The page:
Inert is a term that generally refers to a substance that is chemically inactive. In practice, the term is used to describe substances that do not combust or react readily with oxygen.
Common inert gases are Argon, Helium, Neon, Xenon, and Nitrogen/Carbon Dioxide*. If you remember your old periodic table, (as you should), you will remember there is a group of elements on the far right known as noble gases. The noble gases are Helium, Neon, Argon, and Xenon**.
What makes noble gases special? They have a full set of outer shell electrons that make them extremely stable. So stable, in fact, that even in the presence of elevated temperatures or light they will not react.
What does this mean? It means noble gases are so stable they do not react with other elements or molecules.
The term inert blanket refers to technology that provides a protective layer of inert gas, like a blanket, over another substance to prevent oxidation (or to prevent reactions with other substances found in the atmosphere such as nitrogen, water, and carbon dioxide). For the purposes of this article, we will mainly focus on inert blankets used to prevent oxidation.
*Nitrogen and Carbon Dioxide are not true inerts but can act as inerts in certain systems, more on this below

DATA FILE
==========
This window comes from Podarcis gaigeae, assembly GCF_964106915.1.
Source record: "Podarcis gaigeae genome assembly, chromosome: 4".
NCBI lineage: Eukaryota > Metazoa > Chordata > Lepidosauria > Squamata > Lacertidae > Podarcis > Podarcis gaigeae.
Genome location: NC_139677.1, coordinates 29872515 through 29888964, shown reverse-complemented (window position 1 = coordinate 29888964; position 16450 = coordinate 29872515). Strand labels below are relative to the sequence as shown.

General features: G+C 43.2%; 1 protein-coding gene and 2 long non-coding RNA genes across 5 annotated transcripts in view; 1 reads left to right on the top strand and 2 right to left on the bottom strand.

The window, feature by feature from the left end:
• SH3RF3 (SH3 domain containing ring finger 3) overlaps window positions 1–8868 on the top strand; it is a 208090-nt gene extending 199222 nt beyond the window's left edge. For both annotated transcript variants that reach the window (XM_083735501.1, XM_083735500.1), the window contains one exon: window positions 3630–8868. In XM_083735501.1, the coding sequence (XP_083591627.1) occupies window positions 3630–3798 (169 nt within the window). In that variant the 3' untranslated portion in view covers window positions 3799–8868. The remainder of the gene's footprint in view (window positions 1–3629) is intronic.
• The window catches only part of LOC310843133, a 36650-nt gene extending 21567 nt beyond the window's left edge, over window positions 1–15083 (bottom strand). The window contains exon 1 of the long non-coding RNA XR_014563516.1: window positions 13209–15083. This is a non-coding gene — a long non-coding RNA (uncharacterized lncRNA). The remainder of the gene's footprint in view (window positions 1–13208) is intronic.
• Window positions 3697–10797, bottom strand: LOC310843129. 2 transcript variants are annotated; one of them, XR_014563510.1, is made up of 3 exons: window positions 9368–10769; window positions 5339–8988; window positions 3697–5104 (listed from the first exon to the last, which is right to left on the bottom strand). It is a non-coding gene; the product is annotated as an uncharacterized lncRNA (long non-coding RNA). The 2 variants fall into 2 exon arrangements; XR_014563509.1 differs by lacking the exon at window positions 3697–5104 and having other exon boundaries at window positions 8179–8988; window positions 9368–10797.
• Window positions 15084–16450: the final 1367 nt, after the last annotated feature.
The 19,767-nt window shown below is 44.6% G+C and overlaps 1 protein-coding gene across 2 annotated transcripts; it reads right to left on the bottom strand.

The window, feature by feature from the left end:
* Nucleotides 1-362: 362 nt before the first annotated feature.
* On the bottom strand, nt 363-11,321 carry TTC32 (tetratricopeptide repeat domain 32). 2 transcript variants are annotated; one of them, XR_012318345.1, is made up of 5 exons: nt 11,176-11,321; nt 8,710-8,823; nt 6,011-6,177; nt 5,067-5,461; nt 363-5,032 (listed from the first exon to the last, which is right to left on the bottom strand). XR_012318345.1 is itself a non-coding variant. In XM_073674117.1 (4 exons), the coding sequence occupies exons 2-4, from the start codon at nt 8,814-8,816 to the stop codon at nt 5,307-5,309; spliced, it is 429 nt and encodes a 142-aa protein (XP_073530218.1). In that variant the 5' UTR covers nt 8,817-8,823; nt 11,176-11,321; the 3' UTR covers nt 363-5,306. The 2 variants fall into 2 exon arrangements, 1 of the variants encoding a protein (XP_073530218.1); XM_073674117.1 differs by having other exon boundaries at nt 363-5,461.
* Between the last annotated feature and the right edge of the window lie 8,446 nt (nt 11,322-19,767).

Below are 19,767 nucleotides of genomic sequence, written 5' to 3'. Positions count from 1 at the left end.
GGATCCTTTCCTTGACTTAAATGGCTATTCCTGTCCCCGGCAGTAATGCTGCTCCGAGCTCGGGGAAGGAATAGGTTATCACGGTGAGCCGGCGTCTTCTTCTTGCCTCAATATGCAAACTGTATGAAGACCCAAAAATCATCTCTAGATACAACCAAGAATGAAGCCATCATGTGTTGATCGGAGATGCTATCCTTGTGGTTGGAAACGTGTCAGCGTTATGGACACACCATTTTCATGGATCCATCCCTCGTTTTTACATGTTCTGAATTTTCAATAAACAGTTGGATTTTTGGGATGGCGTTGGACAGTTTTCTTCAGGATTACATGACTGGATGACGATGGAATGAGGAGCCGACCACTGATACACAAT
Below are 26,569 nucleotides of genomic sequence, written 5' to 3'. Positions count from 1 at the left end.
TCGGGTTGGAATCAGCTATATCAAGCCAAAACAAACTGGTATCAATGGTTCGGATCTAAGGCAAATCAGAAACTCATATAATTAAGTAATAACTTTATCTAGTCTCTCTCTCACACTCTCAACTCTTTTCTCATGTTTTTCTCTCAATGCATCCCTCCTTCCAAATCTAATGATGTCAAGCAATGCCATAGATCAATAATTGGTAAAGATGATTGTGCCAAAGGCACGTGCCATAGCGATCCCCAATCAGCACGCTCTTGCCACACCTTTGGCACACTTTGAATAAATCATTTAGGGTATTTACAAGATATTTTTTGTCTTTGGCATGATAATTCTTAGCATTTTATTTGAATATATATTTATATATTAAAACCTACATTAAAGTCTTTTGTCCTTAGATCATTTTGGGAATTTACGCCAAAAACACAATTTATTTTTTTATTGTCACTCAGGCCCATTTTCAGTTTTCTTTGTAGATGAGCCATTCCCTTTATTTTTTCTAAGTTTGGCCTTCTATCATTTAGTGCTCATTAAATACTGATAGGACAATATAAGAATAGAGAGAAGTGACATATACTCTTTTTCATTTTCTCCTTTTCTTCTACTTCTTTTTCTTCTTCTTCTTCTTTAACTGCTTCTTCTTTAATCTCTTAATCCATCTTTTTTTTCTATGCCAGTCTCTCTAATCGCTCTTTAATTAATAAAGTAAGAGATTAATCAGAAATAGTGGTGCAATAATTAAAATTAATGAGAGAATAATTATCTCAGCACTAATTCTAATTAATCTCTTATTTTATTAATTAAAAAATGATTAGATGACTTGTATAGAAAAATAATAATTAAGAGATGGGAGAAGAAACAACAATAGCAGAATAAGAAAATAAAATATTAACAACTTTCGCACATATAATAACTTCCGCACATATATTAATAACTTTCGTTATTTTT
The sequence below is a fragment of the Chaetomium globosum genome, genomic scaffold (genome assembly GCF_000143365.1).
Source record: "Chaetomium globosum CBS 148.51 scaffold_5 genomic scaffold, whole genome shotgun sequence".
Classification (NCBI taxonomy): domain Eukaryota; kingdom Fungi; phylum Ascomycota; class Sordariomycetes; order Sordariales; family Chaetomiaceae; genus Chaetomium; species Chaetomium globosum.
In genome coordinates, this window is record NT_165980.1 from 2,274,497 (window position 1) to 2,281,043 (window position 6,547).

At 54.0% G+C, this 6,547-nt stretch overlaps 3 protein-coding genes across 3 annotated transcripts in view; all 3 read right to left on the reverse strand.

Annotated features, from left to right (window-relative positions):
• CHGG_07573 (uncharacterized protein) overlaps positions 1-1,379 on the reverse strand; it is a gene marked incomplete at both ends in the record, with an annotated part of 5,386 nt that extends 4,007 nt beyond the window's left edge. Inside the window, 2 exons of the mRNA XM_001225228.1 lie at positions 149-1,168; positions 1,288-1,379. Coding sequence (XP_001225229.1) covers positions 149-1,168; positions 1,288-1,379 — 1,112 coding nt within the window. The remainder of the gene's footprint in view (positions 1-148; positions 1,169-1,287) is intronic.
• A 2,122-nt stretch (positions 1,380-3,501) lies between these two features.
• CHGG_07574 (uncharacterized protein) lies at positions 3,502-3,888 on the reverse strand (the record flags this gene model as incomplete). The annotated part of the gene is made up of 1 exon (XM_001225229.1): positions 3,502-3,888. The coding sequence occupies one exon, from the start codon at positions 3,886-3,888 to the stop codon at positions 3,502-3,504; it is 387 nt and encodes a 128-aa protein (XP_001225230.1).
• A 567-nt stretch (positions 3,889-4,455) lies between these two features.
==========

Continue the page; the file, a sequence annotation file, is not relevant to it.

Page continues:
Why use Inert Gases? What is bad about oxidation?
Inert gases are used mainly to prevent oxidation through an inert blanket. Oxidation is a chemical reaction in which oxygen found in the air (~20% of the air is oxygen) reacts with a substance (such as the organic compounds in wine) and changes its chemical makeup. This means the product may have an undesirable acidity, flavor (if a food or beverage product), viscosity, and/or other physical properties.
It should be noted that many wines are designed to “age” through a slow (years) oxidation process by only allowing a very small amount of oxygen through the corks. This is a designed reaction that affects compounds such as the tannins in the wine, rather than undesired or side reaction such as the reaction that turns ethanol into vinegar. The specifics mechanisms are interesting and something we may cover in a future blog.
What are the best Inert Gases?
This depends on the application. The best inert gases for blanketing applications over confined products, such as wine in a bottle or vat, are denser than air. Denser than air inert gases include Argon, Carbon Dioxide*, and Xenon.
Density plays an important role to ensure adequate coverage, blanketing, of a system. Denser than air inert molecules will “sink” below the oxygen present in the air and create a true layer of protective gas. However most denser than air inert gases come at a higher cost.
A special note that although Carbon Dioxide and Nitrogen are often used as inert gases, they are not noble gases (such as Helium, Argon, and Xenon) and do not have a full set of valence electrons (which means they will not participate in a reaction because they are “happy”).
You can find detailed breakdowns below on the positives and negatives of each gas.